One of the interesting things about Switzerland is that depending on your proximity to neighboring France, Italy, or Germany, the primary language spoken is French, Italian, or German. I am not aware of many other countries the size of Switzerland in which there is such a distinct variation in languages as you travel relatively short distances around the country. (To put the size of Switzerland in context, at just 16,000 square miles, it is less than 1/5th the size of my home state of Minnesota. If Switzerland was a U.S. state, it would rank 42nd in land area behind West Virginia and ahead of Maryland.)
We live in Geneva, which is in the western “Suisse Romande” region where French is the primary spoken language. (Another notable fun fact on Geneva: Only 5% of the border of the city is contiguous with the rest of Switzerland. The other 95% borders France, so is it any wonder that everyone here speaks French!). So I know what you must be thinking: “If French is the primary language spoken in Geneva, how are you communicating with people?”. The answer? I speak French pretty well! And I am guessing that your response to that might be: “Where did you learn to speak French?” So I will tell you. In chronological order, here are the primary influences on my ability to speak proficient French.
1. My top notch high school French teacherI started taking French in 4th grade. By the time I entered JEB Stuart High School in northern Virginia, I had a pretty firm grasp of the fundamentals of the language. Then in high school, I was fortunate enough to have this man, Monsieur Ward (pictured at right) as my French teacher. Monsieur Ward taught levels 3, 4, and 5. (Not only was this man a great teacher, he is also about the Frenchest looking guy I’ve ever encountered!) Monsieur Ward was all business. His rule was that no English would be spoken in his class. He was a great proponent of “total immersion” before there was something called “total immersion”. All lessons were taught and instruction provided in French, and in French only. He was ahead of his time.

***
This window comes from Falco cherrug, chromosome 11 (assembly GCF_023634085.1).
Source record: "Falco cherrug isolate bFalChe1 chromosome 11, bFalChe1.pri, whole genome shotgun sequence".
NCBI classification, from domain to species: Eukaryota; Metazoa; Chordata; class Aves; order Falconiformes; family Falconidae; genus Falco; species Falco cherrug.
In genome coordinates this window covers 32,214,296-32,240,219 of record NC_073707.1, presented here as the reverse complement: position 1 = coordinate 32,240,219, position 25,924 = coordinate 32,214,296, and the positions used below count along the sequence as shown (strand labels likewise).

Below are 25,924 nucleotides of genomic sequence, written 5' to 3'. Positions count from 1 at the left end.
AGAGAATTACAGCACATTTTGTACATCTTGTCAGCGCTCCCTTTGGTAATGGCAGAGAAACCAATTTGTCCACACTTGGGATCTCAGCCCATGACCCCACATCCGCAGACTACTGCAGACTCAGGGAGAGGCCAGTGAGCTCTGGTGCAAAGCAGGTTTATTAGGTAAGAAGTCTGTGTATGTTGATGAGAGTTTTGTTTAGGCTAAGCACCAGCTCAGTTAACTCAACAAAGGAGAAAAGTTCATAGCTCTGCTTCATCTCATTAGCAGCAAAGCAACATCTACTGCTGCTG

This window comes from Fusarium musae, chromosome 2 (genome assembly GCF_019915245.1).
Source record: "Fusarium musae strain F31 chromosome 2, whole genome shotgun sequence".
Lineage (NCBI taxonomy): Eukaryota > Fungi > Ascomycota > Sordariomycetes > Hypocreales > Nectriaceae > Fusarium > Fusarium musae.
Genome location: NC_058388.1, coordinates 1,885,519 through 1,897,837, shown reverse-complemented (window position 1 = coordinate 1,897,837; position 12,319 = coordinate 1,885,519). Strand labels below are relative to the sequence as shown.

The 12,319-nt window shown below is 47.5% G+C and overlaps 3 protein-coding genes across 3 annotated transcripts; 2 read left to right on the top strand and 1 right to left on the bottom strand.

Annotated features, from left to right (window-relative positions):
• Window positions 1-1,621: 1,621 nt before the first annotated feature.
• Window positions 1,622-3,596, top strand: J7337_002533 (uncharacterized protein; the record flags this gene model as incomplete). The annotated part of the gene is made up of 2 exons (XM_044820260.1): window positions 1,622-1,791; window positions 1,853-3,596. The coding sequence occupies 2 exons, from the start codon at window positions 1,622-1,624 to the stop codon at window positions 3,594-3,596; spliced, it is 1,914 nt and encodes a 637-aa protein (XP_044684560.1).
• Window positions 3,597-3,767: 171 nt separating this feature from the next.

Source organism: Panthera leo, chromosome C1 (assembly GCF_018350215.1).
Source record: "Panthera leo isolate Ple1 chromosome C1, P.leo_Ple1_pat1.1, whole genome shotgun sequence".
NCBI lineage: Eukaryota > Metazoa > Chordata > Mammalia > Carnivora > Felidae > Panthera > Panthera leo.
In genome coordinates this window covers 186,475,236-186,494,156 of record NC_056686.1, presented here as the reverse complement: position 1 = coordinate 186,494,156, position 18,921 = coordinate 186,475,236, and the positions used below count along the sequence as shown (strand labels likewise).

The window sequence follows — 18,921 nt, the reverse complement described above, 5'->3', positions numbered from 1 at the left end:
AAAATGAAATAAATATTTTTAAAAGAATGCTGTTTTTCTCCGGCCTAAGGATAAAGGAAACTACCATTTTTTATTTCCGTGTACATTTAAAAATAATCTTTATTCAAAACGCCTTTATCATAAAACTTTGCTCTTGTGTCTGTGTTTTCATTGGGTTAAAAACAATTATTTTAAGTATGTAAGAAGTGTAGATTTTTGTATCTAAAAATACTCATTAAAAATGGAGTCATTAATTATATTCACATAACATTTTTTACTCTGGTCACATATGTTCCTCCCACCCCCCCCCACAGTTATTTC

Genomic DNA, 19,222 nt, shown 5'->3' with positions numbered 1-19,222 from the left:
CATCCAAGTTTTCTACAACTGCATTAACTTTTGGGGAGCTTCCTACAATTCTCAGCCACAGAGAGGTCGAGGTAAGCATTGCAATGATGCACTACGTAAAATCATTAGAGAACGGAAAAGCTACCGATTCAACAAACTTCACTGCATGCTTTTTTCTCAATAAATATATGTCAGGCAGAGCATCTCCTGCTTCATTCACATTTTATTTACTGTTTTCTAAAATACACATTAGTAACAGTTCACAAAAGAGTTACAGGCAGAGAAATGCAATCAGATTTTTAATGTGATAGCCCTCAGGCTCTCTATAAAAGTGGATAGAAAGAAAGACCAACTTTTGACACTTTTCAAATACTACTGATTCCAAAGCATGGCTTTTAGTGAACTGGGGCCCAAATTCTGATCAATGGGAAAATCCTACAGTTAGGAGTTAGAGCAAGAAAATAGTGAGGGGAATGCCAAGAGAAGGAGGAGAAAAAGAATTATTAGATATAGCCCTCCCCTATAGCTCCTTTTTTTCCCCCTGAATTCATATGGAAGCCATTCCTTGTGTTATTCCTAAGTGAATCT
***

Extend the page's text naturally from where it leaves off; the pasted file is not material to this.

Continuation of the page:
2. Our family vacation to France in 2002
We spent three weeks in France in 2002, and to prepare for the trip, I did my best to re-learn as much of what Monsieur Ward taught me all those years ago. I bought some books and I studied. And aside from confusing the word apple (pomme) with potato (pomme de terre) which resulted in me ordering potato juice at a concession stand at the Palace of Versailles, I managed relatively well.
3. My “Friday French Club” meetings
When we learned we would be coming to Geneva, I knew I would need to get in some practice. I also knew where to turn to get it. I made friends with two coworkers, Kodjo, a young man from Togo, and Corentin, an even younger man from France, who both worked on the same floor as me. Then, my son Patrick who studied French in high school and college and also spent a semester abroad in Aix en Provence, expressed an interest in brushing up his French, so the four us created our own “Friday French Club” where we would get together and speak French to one another, covering subjects from our jobs, our families, our hobbies, and the soon-to-take-place World Cup Soccer Tournament in Rio.
We’ve been living in Geneva for over four months now. I get a chance to practice my French every day. I am continuing to study with the goal of being able to navigate any situation or circumstance requiring French proficiency. Its exciting when I can carry on complete conversations with people that know little or no English, and there are plenty of those people in Geneva.
Want a sample?? Here I am offering my own ode to Monsieur Ward, entirely in French, of course.